Articles (106 total)
Serengeti, Sufjan Stevens and Son Lux first collaborated on the fine 2012 EP “Beak & Claw,” credited as s / s / s. They’ve since changed their name to Sisyphus and recently released their first LP. Gregg Gillis is a mashup artist who goes by the name Girl Talk. He has released several terrific albums, most recently 2010’s “All Day.” His latest release is a collaboration with rapper Freeway, where he steps back from the role of mashup creator and into the role of producer.
Comedian Patton Oswalt released his first two stand-up albums, “222” and “Feelin’ Kinda Patton,” to little exposure. However, released on popular indie label Sub Pop, his 2007 album “Werewolves and Lollipops” went to #1 on Billboard’s Top Comedy Albums, establishing him as one of the finest stand-up comedians currently performing.
Following the 2012 takeover of Northern Mali by Islamic fundamentalist groups – in which the attempts of implementing sharia resulted in popular music being banned – and the January 2013 French intervention, 2013 ended up being perhaps the finest year for Malian music. Now, with two fine albums released this year, one of which is a fantastic celebration of Malian music as a whole, 2014 is looking to be a great year for it as well.
Punk rock can be a monotonous genre when people are unwilling to grow up. Thankfully, some punk artists recognize the importance of change and use it to release better, more mature (or at least different) albums.
Here are two pop albums. Shakira’s self-titled album, which shows her dominating at ballads, and Kylie Minogue’s “Kiss Me Once,” a mostly dull dance-pop album.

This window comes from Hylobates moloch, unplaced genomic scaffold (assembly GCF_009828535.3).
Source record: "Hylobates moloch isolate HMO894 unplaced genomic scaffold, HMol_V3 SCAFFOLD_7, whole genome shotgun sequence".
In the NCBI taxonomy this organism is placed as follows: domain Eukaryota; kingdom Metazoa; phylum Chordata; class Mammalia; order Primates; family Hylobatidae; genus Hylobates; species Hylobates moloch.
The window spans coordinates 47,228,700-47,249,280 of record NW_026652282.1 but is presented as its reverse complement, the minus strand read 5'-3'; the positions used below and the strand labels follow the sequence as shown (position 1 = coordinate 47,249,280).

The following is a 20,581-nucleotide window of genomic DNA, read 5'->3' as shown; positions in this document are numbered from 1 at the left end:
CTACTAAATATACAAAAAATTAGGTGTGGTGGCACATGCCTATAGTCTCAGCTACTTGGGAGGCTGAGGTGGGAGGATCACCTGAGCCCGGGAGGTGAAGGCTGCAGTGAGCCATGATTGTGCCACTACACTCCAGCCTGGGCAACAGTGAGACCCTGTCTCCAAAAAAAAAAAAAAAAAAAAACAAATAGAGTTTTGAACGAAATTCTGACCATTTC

After falling short in October, another attempt to set the Guinness World Record for the most Rosie the Riveters gathered in one location was held on Saturday. This time, the record was successfully broken.
It’s an indie-rock day. Tokyo Police Club generally produces a few gems per album, but they aren’t hugely consistent. Still, the gems they write hit harder than you would expect. Foster the People can write decent tunes when they feel like it, but their lyrics too often bring front man Mark Foster’s pretentions front and center.
Singer-songwriter Dan Willson (stage name Withered Hand) and The Hold Steady are similar in quite a few ways. Willson was raised a Jehovah’s Witness while The Hold Steady’s Craig Finn was raised Catholic and in both cases, spirituality and religion are recurring themes in their lyrics. They also write catchy tunes, complete with “oh”s and “la”s, to go along with their masterful lyricism.
As the Buzzcocks once sang, noise annoys. When it’s good, it annoys in a beautifully powerful way, one that you can latch onto regardless of whether you’re sad, angry or joyful. When it’s bad, noise just annoys. But it still gets an 8.6 from Pitchfork.
These two albums share a common theme: good rappers who have been disappointing me lately.